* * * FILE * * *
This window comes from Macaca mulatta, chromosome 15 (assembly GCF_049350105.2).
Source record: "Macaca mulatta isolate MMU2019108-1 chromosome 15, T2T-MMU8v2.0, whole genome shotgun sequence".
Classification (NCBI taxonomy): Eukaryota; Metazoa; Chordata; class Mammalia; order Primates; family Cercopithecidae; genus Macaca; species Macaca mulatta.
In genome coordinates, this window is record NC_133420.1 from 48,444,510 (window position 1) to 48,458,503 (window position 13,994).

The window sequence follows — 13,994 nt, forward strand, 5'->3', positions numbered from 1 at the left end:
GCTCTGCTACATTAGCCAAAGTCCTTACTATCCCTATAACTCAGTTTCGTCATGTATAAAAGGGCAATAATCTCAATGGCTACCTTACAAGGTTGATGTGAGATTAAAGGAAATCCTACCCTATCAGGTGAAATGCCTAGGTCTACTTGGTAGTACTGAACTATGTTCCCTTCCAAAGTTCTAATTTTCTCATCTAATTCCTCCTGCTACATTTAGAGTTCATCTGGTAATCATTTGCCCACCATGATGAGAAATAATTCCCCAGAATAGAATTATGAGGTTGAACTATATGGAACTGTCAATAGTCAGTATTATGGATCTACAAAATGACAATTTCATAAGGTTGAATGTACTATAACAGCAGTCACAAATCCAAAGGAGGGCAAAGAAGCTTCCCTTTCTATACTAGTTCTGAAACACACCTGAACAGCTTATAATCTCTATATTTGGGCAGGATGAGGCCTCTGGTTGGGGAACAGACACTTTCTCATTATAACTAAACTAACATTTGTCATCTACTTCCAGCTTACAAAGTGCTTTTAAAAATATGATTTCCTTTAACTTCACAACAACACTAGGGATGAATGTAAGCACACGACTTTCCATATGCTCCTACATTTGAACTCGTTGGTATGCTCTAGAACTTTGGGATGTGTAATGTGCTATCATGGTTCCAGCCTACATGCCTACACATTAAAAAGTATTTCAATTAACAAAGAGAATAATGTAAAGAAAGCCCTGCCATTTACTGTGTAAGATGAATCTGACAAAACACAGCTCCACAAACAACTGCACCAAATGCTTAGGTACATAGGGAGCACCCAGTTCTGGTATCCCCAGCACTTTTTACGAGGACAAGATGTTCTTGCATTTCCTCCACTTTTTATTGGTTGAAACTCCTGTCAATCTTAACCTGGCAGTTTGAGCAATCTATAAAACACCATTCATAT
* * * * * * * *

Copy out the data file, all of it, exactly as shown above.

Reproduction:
This window comes from Macaca mulatta, chromosome 15 (assembly GCF_049350105.2).
Source record: "Macaca mulatta isolate MMU2019108-1 chromosome 15, T2T-MMU8v2.0, whole genome shotgun sequence".
Classification (NCBI taxonomy): Eukaryota; Metazoa; Chordata; class Mammalia; order Primates; family Cercopithecidae; genus Macaca; species Macaca mulatta.
In genome coordinates, this window is record NC_133420.1 from 48,444,510 (window position 1) to 48,458,503 (window position 13,994).

The window sequence follows — 13,994 nt, forward strand, 5'->3', positions numbered from 1 at the left end:
GCTCTGCTACATTAGCCAAAGTCCTTACTATCCCTATAACTCAGTTTCGTCATGTATAAAAGGGCAATAATCTCAATGGCTACCTTACAAGGTTGATGTGAGATTAAAGGAAATCCTACCCTATCAGGTGAAATGCCTAGGTCTACTTGGTAGTACTGAACTATGTTCCCTTCCAAAGTTCTAATTTTCTCATCTAATTCCTCCTGCTACATTTAGAGTTCATCTGGTAATCATTTGCCCACCATGATGAGAAATAATTCCCCAGAATAGAATTATGAGGTTGAACTATATGGAACTGTCAATAGTCAGTATTATGGATCTACAAAATGACAATTTCATAAGGTTGAATGTACTATAACAGCAGTCACAAATCCAAAGGAGGGCAAAGAAGCTTCCCTTTCTATACTAGTTCTGAAACACACCTGAACAGCTTATAATCTCTATATTTGGGCAGGATGAGGCCTCTGGTTGGGGAACAGACACTTTCTCATTATAACTAAACTAACATTTGTCATCTACTTCCAGCTTACAAAGTGCTTTTAAAAATATGATTTCCTTTAACTTCACAACAACACTAGGGATGAATGTAAGCACACGACTTTCCATATGCTCCTACATTTGAACTCGTTGGTATGCTCTAGAACTTTGGGATGTGTAATGTGCTATCATGGTTCCAGCCTACATGCCTACACATTAAAAAGTATTTCAATTAACAAAGAGAATAATGTAAAGAAAGCCCTGCCATTTACTGTGTAAGATGAATCTGACAAAACACAGCTCCACAAACAACTGCACCAAATGCTTAGGTACATAGGGAGCACCCAGTTCTGGTATCCCCAGCACTTTTTACGAGGACAAGATGTTCTTGCATTTCCTCCACTTTTTATTGGTTGAAACTCCTGTCAATCTTAACCTGGCAGTTTGAGCAATCTATAAAACACCATTCATAT